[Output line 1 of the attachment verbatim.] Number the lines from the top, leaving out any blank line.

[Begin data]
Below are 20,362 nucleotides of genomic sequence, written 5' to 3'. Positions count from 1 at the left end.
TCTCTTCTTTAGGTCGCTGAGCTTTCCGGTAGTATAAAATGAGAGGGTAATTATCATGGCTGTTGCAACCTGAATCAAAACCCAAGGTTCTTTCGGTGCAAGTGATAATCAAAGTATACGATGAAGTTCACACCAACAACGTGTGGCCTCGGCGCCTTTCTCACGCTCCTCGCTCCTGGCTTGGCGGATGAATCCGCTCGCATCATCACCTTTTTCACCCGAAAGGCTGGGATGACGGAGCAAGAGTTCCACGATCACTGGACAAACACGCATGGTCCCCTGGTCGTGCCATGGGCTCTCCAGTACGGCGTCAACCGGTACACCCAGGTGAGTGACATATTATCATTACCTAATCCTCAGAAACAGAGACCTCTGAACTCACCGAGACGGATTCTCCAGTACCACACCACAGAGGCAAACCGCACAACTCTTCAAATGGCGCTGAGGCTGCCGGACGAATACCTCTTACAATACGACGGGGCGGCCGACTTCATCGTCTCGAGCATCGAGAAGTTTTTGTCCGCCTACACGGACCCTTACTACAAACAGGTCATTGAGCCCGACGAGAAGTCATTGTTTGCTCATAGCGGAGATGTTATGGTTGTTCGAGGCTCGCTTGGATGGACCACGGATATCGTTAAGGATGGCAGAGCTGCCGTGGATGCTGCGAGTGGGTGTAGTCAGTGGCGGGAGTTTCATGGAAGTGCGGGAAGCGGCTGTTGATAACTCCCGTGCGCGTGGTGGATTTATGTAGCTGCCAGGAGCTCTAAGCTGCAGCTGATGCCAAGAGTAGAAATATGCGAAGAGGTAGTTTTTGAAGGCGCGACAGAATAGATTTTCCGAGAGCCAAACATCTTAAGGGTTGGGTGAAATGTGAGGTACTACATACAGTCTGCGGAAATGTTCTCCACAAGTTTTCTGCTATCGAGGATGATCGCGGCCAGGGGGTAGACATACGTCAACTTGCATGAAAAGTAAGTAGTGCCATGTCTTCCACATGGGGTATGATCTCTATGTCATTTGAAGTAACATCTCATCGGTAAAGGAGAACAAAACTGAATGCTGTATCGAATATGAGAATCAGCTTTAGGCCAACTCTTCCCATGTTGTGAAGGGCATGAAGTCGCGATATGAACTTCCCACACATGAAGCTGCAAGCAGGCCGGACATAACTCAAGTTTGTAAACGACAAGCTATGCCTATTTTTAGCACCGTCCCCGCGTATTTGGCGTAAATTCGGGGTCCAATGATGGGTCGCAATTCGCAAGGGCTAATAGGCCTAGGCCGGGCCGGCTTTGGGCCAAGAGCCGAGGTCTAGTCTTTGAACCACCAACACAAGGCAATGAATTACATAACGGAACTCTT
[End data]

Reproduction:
Below are 20,362 nucleotides of genomic sequence, written 5' to 3'. Positions count from 1 at the left end.